Clutch purses were still popular like in the 1920s but the shapes and styles were changing. Above Dietrich’s bag is an example of one of the evening styles, which showed that the tiny beaded purses of the twenties were phased out. Evening purses were still made with mesh and beads favoring shell or fan shapes with the size of the purse narrow at the top but growing a little wider at the bottom. Other materials for purses were suede and satin. Some evening bags had clasps encrusted with jewels too! Lombard’s white handbag is another example of the sizes of purses growing wider gradually through the decade. Her purse has a handle, showing there were alternatives to the clutch, though she’s grasping the sides. Materials for purses during the day were leather, alligator, crochet, wooden beads (often painted), and straw.
Similar to the 1930s, accessories in the 1940s played a big role in keeping an outfit appear fresh and new. World War II brought a halt to jewelry made from metals so alloys such as sterling silver and rose gold were used instead. Bakelite continued to be popular. Maureen O’Hara’s stud earrings are probably a colored pearl or bead and were versatile for day or evening. Bette Davis’s charm bracelet is an alternative to the plastic bangles still worn (although they became thinner in the 1940s). Charms could be purchased or made at home with found treasures. Olivia de Havilland’s short necklace of leaves is an example of nature’s influence in jewelry as well as the standard length for necklaces of the era. Colored beads were still popular but were bigger. Often clusters of beads resting on the collar bone on a thin chain or cord were popular. Not pictured are cocktail rings with oversized colored glass to mimic a gem, often for evening wear. Evening wear was still about sparkle but jewels became a bit larger and more rounded. Regardless of the material, jewelry had an emphasis on colors in fun designs like bows, flowers, hearts, airplanes, fruit, insects including butterflies and dragonflies, sunbursts and even ballerina silhouettes. Similar to the 30s, jewelry could create an escape from hardship except it wasn’t about trying to emulate a dreamy crystalline world like the 1930s but more about expressing one’s individual personality/interests further with novelty jewelry.
By the 1940s, the shape of purses became wider and more square with the desire of versatility. Evening bags still existed (and came in the same materials as the past including velvet) but more women were wanting practicality in their purses. Joan Fontaine’s purse is an example of the round shaped purses that were becoming popular. Notice the bottom to see how the overall shape is a little wider and roomier than the constraint’s of a clutch from the 20s and 30s. The handle is thicker too, more sturdier. Lauren Bacall’s box purse is an example of the style that could carry into night wear and the shape is one of the defining structures in handbags during the decade. Other styles of handbags not pictured include the shoulder bag and the clutch purse that was taller and wider now.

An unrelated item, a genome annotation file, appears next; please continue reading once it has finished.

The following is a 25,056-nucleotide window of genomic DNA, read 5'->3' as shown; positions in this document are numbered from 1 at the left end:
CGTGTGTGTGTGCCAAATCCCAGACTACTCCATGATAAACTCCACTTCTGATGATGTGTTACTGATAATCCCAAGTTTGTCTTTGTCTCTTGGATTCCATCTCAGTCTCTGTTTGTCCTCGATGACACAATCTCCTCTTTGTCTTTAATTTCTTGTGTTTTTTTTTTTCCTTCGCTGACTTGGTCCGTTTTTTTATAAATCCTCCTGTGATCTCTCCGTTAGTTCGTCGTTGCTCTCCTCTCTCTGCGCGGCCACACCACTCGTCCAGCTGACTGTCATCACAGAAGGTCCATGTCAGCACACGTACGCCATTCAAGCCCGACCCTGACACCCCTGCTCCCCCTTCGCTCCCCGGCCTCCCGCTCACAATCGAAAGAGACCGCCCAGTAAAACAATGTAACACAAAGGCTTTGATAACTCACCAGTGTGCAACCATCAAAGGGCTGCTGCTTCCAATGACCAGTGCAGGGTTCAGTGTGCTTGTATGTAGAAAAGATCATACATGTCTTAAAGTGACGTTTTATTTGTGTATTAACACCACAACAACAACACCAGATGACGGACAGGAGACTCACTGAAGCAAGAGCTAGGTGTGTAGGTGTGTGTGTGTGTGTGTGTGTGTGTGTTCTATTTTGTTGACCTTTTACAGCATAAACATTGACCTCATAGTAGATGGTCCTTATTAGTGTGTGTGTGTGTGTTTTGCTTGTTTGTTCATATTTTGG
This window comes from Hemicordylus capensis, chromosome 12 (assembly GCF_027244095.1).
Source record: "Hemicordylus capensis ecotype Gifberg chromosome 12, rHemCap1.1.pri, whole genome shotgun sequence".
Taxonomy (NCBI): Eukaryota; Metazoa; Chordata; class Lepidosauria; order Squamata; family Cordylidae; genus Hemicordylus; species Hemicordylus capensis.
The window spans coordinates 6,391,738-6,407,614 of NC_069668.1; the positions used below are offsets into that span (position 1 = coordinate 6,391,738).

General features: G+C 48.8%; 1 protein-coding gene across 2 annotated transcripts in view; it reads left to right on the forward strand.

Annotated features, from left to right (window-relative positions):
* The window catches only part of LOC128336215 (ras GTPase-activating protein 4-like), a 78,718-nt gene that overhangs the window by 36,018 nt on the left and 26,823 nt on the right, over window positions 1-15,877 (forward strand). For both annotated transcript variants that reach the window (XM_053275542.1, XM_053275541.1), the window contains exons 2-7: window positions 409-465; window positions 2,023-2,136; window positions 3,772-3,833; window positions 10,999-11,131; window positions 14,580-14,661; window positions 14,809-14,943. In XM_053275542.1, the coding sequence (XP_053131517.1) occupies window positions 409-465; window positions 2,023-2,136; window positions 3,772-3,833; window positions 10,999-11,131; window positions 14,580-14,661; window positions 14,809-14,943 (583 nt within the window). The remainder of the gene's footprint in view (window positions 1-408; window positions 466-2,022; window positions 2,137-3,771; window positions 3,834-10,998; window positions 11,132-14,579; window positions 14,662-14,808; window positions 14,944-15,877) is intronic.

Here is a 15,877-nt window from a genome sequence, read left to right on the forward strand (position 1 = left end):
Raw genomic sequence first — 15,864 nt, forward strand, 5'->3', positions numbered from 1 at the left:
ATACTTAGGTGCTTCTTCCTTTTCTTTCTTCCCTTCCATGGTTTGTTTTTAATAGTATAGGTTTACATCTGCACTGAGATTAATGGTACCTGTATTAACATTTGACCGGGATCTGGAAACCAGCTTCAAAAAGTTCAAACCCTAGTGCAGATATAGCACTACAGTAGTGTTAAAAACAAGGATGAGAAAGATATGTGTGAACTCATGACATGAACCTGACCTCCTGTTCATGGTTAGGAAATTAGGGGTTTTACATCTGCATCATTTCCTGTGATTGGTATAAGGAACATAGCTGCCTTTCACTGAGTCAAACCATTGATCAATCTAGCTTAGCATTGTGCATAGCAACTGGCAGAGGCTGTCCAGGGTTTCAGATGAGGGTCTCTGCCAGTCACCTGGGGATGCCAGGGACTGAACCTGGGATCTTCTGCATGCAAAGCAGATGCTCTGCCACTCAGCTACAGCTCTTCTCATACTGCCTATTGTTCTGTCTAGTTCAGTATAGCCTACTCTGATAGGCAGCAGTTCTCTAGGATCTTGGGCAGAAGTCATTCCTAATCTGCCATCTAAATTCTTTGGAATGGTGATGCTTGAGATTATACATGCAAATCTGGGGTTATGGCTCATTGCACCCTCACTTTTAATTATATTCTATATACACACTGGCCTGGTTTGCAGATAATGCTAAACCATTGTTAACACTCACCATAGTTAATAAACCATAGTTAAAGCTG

Hair flowers seemed to have reached their height in popularity during the 1940s, which is when the above photos were taken. They were the finishing touches to up-dos and could dress up a simple hairstyle such as Jean Darling’s. As you can see, one single flower, a couple or a whole cluster could be added. Placement varied from above the ear, top of head, side and so on. I would also like to add that though the photos feature white flowers, they came in all colors and species. Women would mix and match hair flowers too, Esther Williams is an example of an actress who pulled off that look.
Sparkly hairpins were another way to dress up a hairstyle. It was frustrating to find photos of them on actresses because they seemed to wear hats and jewelry more. Daywear tended to focus more on the actual hairstyle with any hair pins/combs blending into the hair color with the idea of functionality than decorative. That’s why the above photos are more evening and feature sparkle but I think are fine for during the day in 2016-especially Claire Trevor’s style. Swanson’s hairpin is large and looks like it has beads or gems, a bit different than 1930s and 40s hairpins that came in metal and plastic. (Plastic hairpins in the novelty shapes of the 30s/40s may be difficult to find if you want an original.)
Hairbows aren’t as juvenile as they may seem if you haven’t worn one since you were a little kid. Myrna Loy’s is an example of the way an everyday woman could have made a bow by repurposing a strand of ribbon. Keeping bows thin make it more subtle for those new to them. Catherine Deneuve’s look is a classic 60s look, with a large bow that lays flat which keeps the look from straying too kiddy. Bows in the 60s were also in velvet which were appropriate for evening wear. Rita Hayworth’s bow rests flat on the side, an example of the 40s way of wearing hair bows. During this decade it was common for a bow to be on each side or you could have only one on the side such as Hayworth’s. Bows were in solid colors and with prints including plaid.
I hope these ideas show that you don’t have to necessarily buy authentic vintage items to achieve a vintage look. (But if you happen to come across something you like at an affordable price, yay!) Many of these accessories are still in stores today, I personally only have one genuine vintage purse. There are many different variations of evoking a certain decade, even if you’re more into the 50s-60s, you’re probably not as limited as you may think whether you’re just starting out or in a rut looking for new ways to portray your favorite decade(s) in fashion.
On a final note: I am trying harder to update more and have a film review underway.